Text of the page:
SelfHelpMe


How to Juggle Multiple Careers

Posted in self help by Steph Auteri on October 31, 2007
Tags: , ,

juggling.

On a particularly busy day last week, I did all the usual waking-up stuff, worked five straight hours on a review collating project for a Boston-based publisher, and then took a bus into the city, where I freelance nights at a daily newspaper downtown. In between proofing copy, I checked my e-mail account for my web mag internship, to see if I had received additional responses for a column I was putting together. I eventually made my way home and, unable to turn my brain off right away, did crossword puzzles till I passed out.

My husband accuses me of having no focus. I keep telling him that I have no interest in focusing on one thing. That only makes me bored and fidgety.

The other week, I picked up a book that put, quite eloquently, into words what I had been trying desperately to express to my husband. One Person/Multiple Careers, by Marci Alboher, is about those who balance multiple careers (totally on purpose), and how they do it without going off the deep end.

Appropriately enough, Alboher starts off with beginnings. Specifically, “having a slash career requires being comfortable with beginnings,” as the switching to or adding on of new career paths may require you to start from the very bottom all over again, or embark on a new sort of hands-on education.

New beginnings excite me. If they excite you as well, there should be no problem with making the leap.

Alboher goes on from here to talk about:

  • using previous experiences to get ahead in your additional career (“contacts and knowledge from one career can give you a leg up as you build another”)
  •  the four slashes that can be applied to most any area of interest: “writing, teaching, speaking, and consulting — the black pants of the slash wardrobe.” For example, if you happen to have a slight obsession with self-help manuals, you can:
  1. become a book reviewer
  2. start up a blog
  3. pitch self-improvement stories to all your favorite glossies
  4. teach a class on your favorite source of self-improvement
  5. become a motivational speaker
  6. become a life coach
  7. etc.
  •  owning your new identity, even if you feel like a neophyte (“Tell everyone you’re a writer,” one of Alboher’s subjects advised. “I mean everyone you know, everyone you meet, and everyone who asks what you do. Pretty soon it’ll be true.”)
  • marketing platforms, such as the needs for multiple resumes, web sites, and business cards depending on how closely your various careers are related to each other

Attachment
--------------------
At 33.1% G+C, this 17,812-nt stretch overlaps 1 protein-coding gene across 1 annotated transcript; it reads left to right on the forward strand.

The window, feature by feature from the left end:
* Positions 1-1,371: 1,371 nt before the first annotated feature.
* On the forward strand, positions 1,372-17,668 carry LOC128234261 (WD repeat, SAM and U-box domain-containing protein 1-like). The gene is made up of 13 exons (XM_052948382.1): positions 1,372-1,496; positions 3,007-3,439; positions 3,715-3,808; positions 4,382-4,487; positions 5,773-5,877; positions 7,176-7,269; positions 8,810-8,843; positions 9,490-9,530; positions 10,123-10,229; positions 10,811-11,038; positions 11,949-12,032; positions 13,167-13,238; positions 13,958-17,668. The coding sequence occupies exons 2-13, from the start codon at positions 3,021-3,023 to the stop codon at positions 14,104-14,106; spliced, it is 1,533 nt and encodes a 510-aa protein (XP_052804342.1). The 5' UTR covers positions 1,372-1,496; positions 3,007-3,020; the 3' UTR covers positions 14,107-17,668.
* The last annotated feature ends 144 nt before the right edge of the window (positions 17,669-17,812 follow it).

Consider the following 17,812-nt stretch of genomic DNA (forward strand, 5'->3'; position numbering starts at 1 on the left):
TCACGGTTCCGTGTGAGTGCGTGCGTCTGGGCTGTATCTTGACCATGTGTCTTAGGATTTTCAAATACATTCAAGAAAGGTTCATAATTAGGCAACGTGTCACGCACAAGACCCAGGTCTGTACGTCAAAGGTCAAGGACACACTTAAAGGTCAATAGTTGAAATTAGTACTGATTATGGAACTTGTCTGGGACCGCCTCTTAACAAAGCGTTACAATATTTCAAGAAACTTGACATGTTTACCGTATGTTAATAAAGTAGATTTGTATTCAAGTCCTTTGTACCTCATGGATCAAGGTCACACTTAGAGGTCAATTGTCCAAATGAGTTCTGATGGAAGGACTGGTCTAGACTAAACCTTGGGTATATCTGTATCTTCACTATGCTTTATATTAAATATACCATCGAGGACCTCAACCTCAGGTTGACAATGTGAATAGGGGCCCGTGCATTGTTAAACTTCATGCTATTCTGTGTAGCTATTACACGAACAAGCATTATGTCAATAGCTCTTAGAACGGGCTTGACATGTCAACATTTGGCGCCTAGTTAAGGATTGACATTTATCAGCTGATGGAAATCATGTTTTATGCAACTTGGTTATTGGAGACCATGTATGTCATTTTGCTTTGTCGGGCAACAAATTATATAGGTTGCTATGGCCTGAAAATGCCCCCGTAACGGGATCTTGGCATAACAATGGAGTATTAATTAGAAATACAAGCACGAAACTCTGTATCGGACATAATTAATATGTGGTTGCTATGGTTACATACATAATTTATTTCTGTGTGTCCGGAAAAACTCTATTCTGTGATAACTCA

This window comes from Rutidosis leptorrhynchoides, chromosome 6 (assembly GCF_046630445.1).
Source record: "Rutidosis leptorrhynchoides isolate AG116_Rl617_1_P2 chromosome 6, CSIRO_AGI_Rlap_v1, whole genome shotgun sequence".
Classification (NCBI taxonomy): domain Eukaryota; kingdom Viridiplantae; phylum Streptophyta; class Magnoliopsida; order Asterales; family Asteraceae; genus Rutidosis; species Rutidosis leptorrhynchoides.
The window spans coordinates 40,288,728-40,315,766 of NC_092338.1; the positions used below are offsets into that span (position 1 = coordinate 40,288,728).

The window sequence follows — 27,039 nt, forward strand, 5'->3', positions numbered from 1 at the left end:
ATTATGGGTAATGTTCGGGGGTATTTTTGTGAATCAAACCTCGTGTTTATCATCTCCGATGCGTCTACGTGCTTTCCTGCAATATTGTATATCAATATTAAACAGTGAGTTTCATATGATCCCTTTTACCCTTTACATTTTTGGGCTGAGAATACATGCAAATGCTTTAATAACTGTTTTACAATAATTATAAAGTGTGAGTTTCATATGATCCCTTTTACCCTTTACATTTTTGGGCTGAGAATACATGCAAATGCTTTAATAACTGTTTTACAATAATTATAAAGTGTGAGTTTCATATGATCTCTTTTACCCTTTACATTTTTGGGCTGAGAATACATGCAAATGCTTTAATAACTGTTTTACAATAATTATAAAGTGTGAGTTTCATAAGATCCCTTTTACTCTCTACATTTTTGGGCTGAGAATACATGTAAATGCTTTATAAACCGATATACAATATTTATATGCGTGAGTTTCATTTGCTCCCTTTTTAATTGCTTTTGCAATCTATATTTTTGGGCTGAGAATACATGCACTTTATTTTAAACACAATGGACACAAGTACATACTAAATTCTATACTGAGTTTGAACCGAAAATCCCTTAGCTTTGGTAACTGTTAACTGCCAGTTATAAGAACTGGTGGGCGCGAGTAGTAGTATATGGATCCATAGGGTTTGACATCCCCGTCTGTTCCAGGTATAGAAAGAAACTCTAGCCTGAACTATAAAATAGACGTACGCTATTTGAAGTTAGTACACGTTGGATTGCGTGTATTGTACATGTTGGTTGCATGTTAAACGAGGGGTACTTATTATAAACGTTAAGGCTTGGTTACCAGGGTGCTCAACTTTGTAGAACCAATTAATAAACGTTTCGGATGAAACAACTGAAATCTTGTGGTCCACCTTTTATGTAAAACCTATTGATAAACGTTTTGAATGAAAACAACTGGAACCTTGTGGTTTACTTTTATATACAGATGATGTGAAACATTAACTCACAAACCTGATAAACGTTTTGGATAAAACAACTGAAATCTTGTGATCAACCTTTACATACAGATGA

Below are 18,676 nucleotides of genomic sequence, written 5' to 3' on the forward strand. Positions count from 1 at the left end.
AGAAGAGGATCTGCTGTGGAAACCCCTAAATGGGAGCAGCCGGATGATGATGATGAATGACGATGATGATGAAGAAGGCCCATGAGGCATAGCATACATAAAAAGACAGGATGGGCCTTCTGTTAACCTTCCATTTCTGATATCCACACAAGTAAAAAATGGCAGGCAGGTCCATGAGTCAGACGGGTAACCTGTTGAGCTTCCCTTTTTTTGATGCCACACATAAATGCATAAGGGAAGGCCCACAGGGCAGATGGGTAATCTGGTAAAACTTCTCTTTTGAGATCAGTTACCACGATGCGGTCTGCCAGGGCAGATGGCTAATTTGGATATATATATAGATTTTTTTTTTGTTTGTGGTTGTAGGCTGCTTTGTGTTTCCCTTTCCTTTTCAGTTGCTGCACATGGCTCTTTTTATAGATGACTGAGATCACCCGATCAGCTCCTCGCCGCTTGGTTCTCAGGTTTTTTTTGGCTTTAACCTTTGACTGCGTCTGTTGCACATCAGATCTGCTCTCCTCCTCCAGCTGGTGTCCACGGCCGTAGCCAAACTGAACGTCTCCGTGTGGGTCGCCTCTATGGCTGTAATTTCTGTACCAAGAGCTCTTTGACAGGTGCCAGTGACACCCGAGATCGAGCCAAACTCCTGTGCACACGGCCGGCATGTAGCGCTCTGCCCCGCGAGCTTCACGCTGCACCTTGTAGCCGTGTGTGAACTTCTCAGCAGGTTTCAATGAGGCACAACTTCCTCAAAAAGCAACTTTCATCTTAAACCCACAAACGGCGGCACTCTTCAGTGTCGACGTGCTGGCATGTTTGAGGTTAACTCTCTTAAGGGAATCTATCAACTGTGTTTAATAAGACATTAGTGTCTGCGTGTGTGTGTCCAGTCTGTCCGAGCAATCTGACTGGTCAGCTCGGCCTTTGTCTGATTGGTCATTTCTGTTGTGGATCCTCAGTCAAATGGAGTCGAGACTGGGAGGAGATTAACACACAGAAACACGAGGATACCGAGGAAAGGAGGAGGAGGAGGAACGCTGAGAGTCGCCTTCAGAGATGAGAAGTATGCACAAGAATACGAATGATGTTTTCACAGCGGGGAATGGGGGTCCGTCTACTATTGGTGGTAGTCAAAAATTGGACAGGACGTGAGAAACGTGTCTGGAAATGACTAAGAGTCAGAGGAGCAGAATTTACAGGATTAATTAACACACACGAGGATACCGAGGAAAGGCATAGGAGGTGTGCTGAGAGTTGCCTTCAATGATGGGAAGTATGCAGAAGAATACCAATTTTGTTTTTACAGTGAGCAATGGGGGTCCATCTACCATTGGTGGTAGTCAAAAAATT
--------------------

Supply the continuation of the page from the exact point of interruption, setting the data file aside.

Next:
• connections among your slashes; they can give you an edge when/if they add a dimension to your experience that others in the field don’t have
  • finding slash-friendly employers, where you can negotiate flex time, sabbaticals, telecommuting, and other alternative work arrangements
  • juggling your multiple slashes without burning out: As one subject said, “Basically, I know how to say no and I do it any time something would upset the equilibrium of life.”
  • parenting as a slash
  • and more. Much more, really.

Reading this book got me retardedly excited, thinking of all the things I could do now that I had left cubicle-world behind. In fact, I recently wrote a post about it on my personal blog, in which I started frantically listing all the things I wanted to do, such as working at a small press again, in an editorial capacity; becoming a celebrant; starting a reading series; or volunteering with Girls Write Now.

“…why do slashes seem more satisfied with their careers — and less oppressed by them — than those who hold just one job?” Alboher asks. And for me, it’s because I can’t stand being still…I’m constantly interested in learning…I’m interested in so many damn different things…

My schedule has caused problems at home, as I haven’t yet mastered the art of the work/life balance. I rarely eat regular meals, never work out, have erratic sleep times, and don’t have a heckuvalot of time for my husband (or friends or family; I’m sure mom will be thrilled when she hears I’ve volunteered to work on Thanksgiving). But I’m working on it. Career is just too much a part of my identity to push aside.

“I used to think it was all about boundaries — about turning off the cell phone, leaving work at the office, and making time for vacations. I now think it’s just the opposite, that it’s not about respecting boundaries at all, but rather about letting your various vocations and identities commingle so that it’s sometimes hard to tell when your working and when you’re just living.”

This is the goal for me: to have working and living become so similar as to be indistinguishable.

This book is worth picking up if you feel the same.

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One Response to 'How to Juggle Multiple Careers'

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  1. […] the other day, I posted on leading a slash life, and mentioned a lingering desire to start up a regular reading […]


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